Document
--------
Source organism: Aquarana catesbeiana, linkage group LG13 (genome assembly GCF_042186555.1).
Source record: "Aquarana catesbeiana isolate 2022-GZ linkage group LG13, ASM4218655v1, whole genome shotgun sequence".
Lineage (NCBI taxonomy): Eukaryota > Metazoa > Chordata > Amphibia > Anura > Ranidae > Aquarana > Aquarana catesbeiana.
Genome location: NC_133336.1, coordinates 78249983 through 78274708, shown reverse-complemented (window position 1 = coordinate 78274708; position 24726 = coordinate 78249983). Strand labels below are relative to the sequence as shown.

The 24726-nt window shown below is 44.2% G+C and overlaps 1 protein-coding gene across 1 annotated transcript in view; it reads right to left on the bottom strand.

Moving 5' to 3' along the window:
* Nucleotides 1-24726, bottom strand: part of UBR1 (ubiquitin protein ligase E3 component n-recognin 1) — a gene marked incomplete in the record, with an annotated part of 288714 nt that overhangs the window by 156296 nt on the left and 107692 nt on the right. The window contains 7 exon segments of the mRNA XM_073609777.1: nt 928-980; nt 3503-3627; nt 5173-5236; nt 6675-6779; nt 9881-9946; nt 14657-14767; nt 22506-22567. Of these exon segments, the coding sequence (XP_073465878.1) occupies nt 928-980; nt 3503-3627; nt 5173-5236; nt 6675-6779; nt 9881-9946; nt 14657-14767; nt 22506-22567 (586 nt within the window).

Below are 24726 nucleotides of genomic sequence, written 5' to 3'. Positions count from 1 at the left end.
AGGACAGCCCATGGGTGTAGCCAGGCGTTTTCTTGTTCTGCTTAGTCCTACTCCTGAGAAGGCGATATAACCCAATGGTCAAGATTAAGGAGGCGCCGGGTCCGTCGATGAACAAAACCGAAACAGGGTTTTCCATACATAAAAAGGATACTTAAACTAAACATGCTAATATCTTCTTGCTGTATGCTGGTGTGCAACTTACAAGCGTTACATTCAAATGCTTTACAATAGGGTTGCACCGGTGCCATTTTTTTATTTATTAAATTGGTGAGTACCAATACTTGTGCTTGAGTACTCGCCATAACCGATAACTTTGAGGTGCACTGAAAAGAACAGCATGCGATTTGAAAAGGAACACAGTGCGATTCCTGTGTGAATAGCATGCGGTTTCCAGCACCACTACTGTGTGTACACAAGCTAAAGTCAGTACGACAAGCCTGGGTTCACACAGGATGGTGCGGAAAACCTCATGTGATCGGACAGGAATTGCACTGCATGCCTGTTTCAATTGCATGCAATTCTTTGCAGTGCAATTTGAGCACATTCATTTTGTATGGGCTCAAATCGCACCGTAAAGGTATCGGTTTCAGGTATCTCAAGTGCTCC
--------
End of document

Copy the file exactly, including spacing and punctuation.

Source organism: Aquarana catesbeiana, linkage group LG13 (genome assembly GCF_042186555.1).
Source record: "Aquarana catesbeiana isolate 2022-GZ linkage group LG13, ASM4218655v1, whole genome shotgun sequence".
Lineage (NCBI taxonomy): Eukaryota > Metazoa > Chordata > Amphibia > Anura > Ranidae > Aquarana > Aquarana catesbeiana.
Genome location: NC_133336.1, coordinates 78249983 through 78274708, shown reverse-complemented (window position 1 = coordinate 78274708; position 24726 = coordinate 78249983). Strand labels below are relative to the sequence as shown.

The 24726-nt window shown below is 44.2% G+C and overlaps 1 protein-coding gene across 1 annotated transcript in view; it reads right to left on the bottom strand.

Moving 5' to 3' along the window:
* Nucleotides 1-24726, bottom strand: part of UBR1 (ubiquitin protein ligase E3 component n-recognin 1) — a gene marked incomplete in the record, with an annotated part of 288714 nt that overhangs the window by 156296 nt on the left and 107692 nt on the right. The window contains 7 exon segments of the mRNA XM_073609777.1: nt 928-980; nt 3503-3627; nt 5173-5236; nt 6675-6779; nt 9881-9946; nt 14657-14767; nt 22506-22567. Of these exon segments, the coding sequence (XP_073465878.1) occupies nt 928-980; nt 3503-3627; nt 5173-5236; nt 6675-6779; nt 9881-9946; nt 14657-14767; nt 22506-22567 (586 nt within the window).

Below are 24726 nucleotides of genomic sequence, written 5' to 3'. Positions count from 1 at the left end.
AGGACAGCCCATGGGTGTAGCCAGGCGTTTTCTTGTTCTGCTTAGTCCTACTCCTGAGAAGGCGATATAACCCAATGGTCAAGATTAAGGAGGCGCCGGGTCCGTCGATGAACAAAACCGAAACAGGGTTTTCCATACATAAAAAGGATACTTAAACTAAACATGCTAATATCTTCTTGCTGTATGCTGGTGTGCAACTTACAAGCGTTACATTCAAATGCTTTACAATAGGGTTGCACCGGTGCCATTTTTTTATTTATTAAATTGGTGAGTACCAATACTTGTGCTTGAGTACTCGCCATAACCGATAACTTTGAGGTGCACTGAAAAGAACAGCATGCGATTTGAAAAGGAACACAGTGCGATTCCTGTGTGAATAGCATGCGGTTTCCAGCACCACTACTGTGTGTACACAAGCTAAAGTCAGTACGACAAGCCTGGGTTCACACAGGATGGTGCGGAAAACCTCATGTGATCGGACAGGAATTGCACTGCATGCCTGTTTCAATTGCATGCAATTCTTTGCAGTGCAATTTGAGCACATTCATTTTGTATGGGCTCAAATCGCACCGTAAAGGTATCGGTTTCAGGTATCTCAAGTGCTCC